Sessions focus on using games as learning tools
JULY 7, 2015 | By MICHAEL NEWSOM
The Department of Modern Languages at the University of Mississippi and the French Embassy in the United States recently hosted a joint workshop at UM to train educators to use games as a pedagogical tool in French classes.
The embassy’s Cultural Services Division helped put on the conference, which brought 24 K-12 and university teachers from seven Southeastern states to campus last week for three days of intensive learning. They learned how to diversify their “pedagogical supports” and their techniques of using animation in class. Donald Dyer, chair and professor of modern languages, said his department was “thrilled and honored” to host the workshop for French teachers.
“Our department considers teaching – and the development of second language skills in its students – its primary mission, and we are always in search of ways to better what we do in that regard,” Dyer said. “Marta Chevalier, who has organized this workshop, and the rest of our French section are truly leading the way in making the University of Mississippi one of the premier French-teaching institutions in the South.”
The information covered is useful for teaching French language and French culture, said Chevalier, lecturer in French.
“This program is an extremely valuable learning experience for the teachers involved,” Chevalier said. “The structure of the workshop not only provides a platform that fosters the development of innovative teaching methods, but also gives us a forum in which to exchange ideas and techniques of second-language instruction.”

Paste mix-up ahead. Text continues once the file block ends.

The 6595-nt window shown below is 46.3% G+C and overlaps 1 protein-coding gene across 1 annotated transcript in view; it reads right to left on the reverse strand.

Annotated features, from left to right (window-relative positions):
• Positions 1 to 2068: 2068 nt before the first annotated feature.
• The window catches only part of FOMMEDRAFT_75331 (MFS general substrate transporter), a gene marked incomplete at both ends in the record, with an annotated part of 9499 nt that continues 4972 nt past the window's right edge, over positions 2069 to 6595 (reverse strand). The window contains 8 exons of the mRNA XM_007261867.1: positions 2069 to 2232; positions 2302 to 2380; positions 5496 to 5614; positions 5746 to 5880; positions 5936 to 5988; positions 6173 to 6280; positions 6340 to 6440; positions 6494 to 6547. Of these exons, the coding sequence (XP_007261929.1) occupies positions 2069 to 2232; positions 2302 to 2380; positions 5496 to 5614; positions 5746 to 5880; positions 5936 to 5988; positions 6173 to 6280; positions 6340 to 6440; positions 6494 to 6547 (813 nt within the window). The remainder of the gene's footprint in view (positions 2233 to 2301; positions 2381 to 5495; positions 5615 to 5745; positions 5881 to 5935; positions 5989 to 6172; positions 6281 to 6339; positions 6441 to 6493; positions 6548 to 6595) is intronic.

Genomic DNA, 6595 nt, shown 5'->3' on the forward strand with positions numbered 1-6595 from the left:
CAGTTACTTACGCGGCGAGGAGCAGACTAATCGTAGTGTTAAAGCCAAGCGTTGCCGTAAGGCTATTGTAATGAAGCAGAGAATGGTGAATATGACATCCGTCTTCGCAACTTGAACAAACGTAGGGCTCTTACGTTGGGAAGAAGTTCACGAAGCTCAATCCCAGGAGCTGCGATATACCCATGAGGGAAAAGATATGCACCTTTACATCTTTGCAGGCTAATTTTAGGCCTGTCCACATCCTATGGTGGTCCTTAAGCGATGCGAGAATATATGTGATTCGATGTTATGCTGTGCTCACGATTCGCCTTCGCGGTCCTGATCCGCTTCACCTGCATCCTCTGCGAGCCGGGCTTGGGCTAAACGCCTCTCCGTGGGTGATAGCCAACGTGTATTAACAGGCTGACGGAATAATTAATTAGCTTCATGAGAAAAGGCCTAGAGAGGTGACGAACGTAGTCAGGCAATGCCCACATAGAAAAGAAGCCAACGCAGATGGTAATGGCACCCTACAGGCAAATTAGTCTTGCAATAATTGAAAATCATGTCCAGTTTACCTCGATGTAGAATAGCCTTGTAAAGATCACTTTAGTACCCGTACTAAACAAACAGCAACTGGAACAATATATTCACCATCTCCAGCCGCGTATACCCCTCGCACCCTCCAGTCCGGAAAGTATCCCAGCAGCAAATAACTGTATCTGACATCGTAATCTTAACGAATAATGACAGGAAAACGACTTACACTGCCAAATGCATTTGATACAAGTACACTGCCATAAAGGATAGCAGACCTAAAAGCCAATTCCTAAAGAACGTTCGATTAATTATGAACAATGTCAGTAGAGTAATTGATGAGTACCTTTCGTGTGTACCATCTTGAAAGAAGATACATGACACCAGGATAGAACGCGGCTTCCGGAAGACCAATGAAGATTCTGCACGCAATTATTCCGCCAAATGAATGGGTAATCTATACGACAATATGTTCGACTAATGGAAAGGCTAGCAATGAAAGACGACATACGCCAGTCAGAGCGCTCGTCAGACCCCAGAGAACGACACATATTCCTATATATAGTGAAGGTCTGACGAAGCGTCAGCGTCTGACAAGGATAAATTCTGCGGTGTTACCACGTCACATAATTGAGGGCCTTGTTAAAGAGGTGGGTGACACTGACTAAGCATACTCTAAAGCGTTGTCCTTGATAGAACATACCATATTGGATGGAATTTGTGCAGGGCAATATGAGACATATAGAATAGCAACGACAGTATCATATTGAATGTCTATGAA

One of the priorities of the French Embassy is to support the professional development of French teachers. The embassy covered the cost of tuition for this and many other workshops, with participants paying only for their transportation, lodging, parking and meals. Participants received a certificate from the French Embassy and continuing education credits if requested.
“This workshop has equipped me with a wealth of resources and ideas to implement in my French classroom,” said Stephanie Coker, assistant professor of French at Oral Roberts University. “I greatly appreciate the opportunity to collaborate with colleagues, to share tips and techniques and to benefit from three days of French immersion.”
Haydée Silva, trainer of teachers since 1992 and tenured professor at Universidad Nacional Autonoma de Mexico in Mexico City, led the UM workshop. On Monday (June 29), she led a spirited discussion of games for use in the classroom. Participants intently played along.
Play is important in the classroom to keep students engaged, and educators often need help with ideas, she said. The session included information on using technology, as well as simple games with low-cost materials.
“Sometimes teachers want to play, but they don’t have ideas or solutions about games,” Silva said. “My aim is to give them some theoretical and practical issues for the best use of games in the classroom.”